Breaking the Color Barrier: Regina Andrews and the New York Public Library

Posted in Articles, History, Media Archive, United States, Women on 2013-05-23 02:26Z by Steven

Breaking the Color Barrier: Regina Andrews and the New York Public Library

Libraries & the Cultural Record
Volume 42, Number 4, 2007
pages 409-421
DOI: 10.1353/lac.2007.0068

Ethelene Whitmire, Associate Professor of Library & Information Studies
University of Wisconsin, Madison

Chicago native Regina Anderson Andrews (1901–93) was a librarian in the New York Public Library (NYPL) system for nearly half a century beginning in 1923 at the 135th Street branch (now the Schomburg Center for Research in Black Culture) until her retirement from the Washington Heights branch in 1967. Andrews broke the color barrier by becoming the first African American supervising librarian in NYPL history. Her accomplishment was not an easy one. This article illustrates Andrews’s groundbreaking career as a librarian and activist, including her fight, with W. E. B. Du Bois as a powerful ally, against the NYPL administration for opportunities for promotion and equal pay.

“I’m American,” Regina Anderson wrote in 1923 on her application for a position in the New York Public Library (NYPL) when asked to give her race. Three or four days after she completed the application at the main branch on 42nd Street, Anderson received a request to return to discuss her answers—this one in particular. Asked again about her racial designation and stating firmly that she was American, Anderson was told, “You’re not an American. You’re not white.”

Like untold numbers of U.S. citizens, Anderson came from a multicultural background requiring a roadmap to follow. Her father, William Grant “Habeas Corpus” Anderson, a prominent criminal lawyer in Chicago, was the son of a Swedish immigrant and his American Indian wife. Her mother, Margaret Simons, was the daughter of Henry Simons, the son of an Arkansas Confederate general and an immigrant Jewish woman. Henry’s wife, Regina’s maternal grandmother, was the offspring of a  Madagascar woman and an East Indian man. Regina considered herself an American.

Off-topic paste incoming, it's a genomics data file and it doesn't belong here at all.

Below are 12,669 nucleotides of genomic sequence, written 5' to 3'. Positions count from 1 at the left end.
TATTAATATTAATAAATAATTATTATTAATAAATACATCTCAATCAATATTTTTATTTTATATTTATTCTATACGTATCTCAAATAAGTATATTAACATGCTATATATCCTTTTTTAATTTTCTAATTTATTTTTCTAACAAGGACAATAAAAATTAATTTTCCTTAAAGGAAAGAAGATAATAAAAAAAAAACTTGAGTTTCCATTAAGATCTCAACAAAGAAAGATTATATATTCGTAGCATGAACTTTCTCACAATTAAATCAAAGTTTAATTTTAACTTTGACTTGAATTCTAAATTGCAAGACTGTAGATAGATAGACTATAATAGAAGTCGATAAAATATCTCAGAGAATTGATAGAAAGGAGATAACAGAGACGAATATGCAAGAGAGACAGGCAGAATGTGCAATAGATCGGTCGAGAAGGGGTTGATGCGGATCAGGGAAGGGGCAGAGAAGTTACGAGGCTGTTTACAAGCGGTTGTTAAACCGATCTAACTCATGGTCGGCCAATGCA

In December 1924, a year after the application incident, this “pert olive-skinned girl” would grace the cover of Messenger magazine’s issue that featured “Negro women who are unique, accomplished, beautiful, intelligent, industrious, talented and successful.”

The NYPL hired Anderson, but because of her color, her interviewer told her, “We’ll have to send you to Harlem.” Besides determining her…

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An Illuminated Life: Belle da Costa Greene’s Journey from Prejudice to Privilege (review)

Posted in Articles, Book/Video Reviews, Media Archive, Passing, United States, Women on 2010-08-23 19:15Z by Steven

An Illuminated Life: Belle da Costa Greene’s Journey from Prejudice to Privilege (review)

Libraries & the Cultural Record
Volume 45, Number 3, 2010
E-ISSN: 1932-9555
Print ISSN: 1932-4855
pages 375-377

Nena Couch, Curator and Professor of Theater
Ohio State University

The life of the librarian seldom is acknowledged beyond the confines of the community in which she or he is active; therefore, Heidi Ardizzone’s biography of Belle da Costa Greene, librarian to J. Pierpont Morgan and first director of the Pierpont Morgan Library, should be a welcome publication. Greene was a widely respected and successful librarian who made significant contributions to the development and refinement of Morgan’s collection until his death and continued her work with his son John “Jack” Pierpont Morgan, Jr. She was actively involved in the establishment of the Morgan Library as a public institution. Her work had national and international impact and as such is worthy of a full-length biography. Enhancing her story is her testing of boundaries: she was a woman in what was a man’s field, and she was of mixed race passing as white. However, Ardizzone’s primary interests are not in Greene’s significant professional accomplishments—although they are touched upon in An Illuminated Life—but in “Belle’s social life and experiences” (10) and in speculation about a woman…

Read the entire review here.

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